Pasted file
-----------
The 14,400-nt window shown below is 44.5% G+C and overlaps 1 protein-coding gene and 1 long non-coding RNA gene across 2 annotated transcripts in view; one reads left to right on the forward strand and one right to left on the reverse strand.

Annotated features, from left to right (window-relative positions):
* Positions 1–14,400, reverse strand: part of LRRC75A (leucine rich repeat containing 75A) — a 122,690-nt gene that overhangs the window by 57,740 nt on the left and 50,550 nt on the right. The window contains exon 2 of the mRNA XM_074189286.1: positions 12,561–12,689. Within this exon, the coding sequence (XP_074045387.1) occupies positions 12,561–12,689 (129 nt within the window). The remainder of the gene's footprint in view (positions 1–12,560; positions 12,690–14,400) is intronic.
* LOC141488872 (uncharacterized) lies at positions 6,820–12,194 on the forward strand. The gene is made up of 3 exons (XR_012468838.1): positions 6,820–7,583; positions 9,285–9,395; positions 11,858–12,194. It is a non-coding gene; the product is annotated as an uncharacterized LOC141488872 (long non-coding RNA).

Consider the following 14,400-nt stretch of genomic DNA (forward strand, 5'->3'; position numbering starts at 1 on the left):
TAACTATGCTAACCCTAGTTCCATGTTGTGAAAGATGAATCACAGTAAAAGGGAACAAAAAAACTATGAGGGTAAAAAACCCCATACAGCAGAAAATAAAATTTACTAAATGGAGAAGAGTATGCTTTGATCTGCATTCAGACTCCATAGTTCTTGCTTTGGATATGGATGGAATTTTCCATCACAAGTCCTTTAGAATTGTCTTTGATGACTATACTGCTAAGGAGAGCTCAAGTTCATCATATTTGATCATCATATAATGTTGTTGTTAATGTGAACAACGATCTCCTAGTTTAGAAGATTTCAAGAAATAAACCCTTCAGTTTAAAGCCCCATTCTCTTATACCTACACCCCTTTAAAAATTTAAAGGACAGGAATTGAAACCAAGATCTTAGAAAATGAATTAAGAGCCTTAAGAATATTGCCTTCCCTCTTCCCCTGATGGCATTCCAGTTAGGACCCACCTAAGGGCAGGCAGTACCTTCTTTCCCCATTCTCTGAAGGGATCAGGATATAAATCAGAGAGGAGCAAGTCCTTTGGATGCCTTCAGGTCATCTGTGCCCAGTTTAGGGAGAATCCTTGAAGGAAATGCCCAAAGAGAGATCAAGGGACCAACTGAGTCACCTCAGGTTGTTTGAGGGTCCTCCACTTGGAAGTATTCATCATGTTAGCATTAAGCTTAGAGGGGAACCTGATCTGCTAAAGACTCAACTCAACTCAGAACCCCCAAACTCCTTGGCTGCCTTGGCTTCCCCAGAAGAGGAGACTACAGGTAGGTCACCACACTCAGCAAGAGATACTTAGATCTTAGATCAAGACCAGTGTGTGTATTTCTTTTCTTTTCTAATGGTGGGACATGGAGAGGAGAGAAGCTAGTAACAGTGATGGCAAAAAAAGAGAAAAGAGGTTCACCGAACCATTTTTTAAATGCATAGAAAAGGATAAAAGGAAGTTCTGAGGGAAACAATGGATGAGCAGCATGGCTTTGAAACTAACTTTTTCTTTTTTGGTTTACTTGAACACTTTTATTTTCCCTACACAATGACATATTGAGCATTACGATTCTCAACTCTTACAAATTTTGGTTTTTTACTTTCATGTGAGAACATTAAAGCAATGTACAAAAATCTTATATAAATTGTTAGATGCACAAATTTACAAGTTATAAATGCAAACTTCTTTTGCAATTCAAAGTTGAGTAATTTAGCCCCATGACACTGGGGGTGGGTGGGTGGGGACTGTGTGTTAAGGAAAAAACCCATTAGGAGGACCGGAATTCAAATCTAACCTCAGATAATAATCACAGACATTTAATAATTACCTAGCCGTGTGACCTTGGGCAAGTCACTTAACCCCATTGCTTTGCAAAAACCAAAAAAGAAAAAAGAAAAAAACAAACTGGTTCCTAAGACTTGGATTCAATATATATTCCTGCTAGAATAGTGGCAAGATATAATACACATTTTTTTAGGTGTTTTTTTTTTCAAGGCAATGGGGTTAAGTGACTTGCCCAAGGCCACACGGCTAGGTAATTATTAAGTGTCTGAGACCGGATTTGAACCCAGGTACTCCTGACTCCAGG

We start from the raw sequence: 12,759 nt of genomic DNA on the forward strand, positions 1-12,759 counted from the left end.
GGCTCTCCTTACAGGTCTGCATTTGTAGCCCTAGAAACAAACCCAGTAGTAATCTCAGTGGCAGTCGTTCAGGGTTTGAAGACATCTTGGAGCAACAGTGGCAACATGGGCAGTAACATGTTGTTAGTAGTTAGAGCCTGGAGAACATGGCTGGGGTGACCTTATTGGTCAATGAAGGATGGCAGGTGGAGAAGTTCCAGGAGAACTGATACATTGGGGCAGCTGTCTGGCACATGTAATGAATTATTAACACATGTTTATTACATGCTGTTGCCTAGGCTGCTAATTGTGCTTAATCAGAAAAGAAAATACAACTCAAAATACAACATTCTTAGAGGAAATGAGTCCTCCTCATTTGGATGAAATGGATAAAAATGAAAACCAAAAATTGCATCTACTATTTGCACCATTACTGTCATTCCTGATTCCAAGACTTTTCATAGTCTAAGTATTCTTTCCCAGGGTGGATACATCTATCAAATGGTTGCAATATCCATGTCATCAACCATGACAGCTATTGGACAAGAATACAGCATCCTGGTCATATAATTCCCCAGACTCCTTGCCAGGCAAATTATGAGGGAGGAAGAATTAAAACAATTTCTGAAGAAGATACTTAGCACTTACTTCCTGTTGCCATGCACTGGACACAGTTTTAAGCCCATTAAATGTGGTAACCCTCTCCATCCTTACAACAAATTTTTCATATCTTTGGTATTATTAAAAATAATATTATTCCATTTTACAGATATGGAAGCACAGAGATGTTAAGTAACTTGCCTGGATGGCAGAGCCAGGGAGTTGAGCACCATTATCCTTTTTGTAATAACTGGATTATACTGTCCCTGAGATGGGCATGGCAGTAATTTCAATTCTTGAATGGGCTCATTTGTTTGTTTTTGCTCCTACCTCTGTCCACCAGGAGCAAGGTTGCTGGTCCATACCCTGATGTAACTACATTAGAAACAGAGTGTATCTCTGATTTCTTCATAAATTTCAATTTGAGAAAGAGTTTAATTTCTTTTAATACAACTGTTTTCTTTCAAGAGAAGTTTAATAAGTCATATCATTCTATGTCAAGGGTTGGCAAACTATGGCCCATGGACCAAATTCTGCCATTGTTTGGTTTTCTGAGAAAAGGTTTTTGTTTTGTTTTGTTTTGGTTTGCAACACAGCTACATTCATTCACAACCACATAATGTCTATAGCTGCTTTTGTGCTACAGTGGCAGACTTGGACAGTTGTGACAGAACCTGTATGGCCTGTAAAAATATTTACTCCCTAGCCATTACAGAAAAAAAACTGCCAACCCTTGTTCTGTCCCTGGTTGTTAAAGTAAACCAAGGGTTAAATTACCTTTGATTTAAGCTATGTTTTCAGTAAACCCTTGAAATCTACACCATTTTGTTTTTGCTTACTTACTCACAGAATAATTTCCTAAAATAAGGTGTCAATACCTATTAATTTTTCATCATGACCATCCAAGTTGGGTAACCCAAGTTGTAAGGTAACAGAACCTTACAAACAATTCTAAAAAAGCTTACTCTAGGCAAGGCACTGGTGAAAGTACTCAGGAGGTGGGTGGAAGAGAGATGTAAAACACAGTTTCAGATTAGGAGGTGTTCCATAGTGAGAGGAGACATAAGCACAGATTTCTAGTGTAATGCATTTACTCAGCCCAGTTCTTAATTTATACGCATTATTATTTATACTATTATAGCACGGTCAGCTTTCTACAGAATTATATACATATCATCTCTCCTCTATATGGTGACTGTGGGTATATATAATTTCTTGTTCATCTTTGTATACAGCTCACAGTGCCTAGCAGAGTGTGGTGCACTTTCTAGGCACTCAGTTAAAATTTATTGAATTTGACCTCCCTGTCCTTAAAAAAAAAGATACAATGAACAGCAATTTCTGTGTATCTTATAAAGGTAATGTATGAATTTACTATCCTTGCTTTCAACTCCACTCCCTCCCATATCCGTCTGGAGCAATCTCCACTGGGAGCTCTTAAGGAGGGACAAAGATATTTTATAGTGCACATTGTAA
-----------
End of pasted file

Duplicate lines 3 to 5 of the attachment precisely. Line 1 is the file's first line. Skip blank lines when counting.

* Positions 1–14,400, reverse strand: part of LRRC75A (leucine rich repeat containing 75A) — a 122,690-nt gene that overhangs the window by 57,740 nt on the left and 50,550 nt on the right. The window contains exon 2 of the mRNA XM_074189286.1: positions 12,561–12,689. Within this exon, the coding sequence (XP_074045387.1) occupies positions 12,561–12,689 (129 nt within the window). The remainder of the gene's footprint in view (positions 1–12,560; positions 12,690–14,400) is intronic.
* LOC141488872 (uncharacterized) lies at positions 6,820–12,194 on the forward strand. The gene is made up of 3 exons (XR_012468838.1): positions 6,820–7,583; positions 9,285–9,395; positions 11,858–12,194. It is a non-coding gene; the product is annotated as an uncharacterized LOC141488872 (long non-coding RNA).

Consider the following 14,400-nt stretch of genomic DNA (forward strand, 5'->3'; position numbering starts at 1 on the left):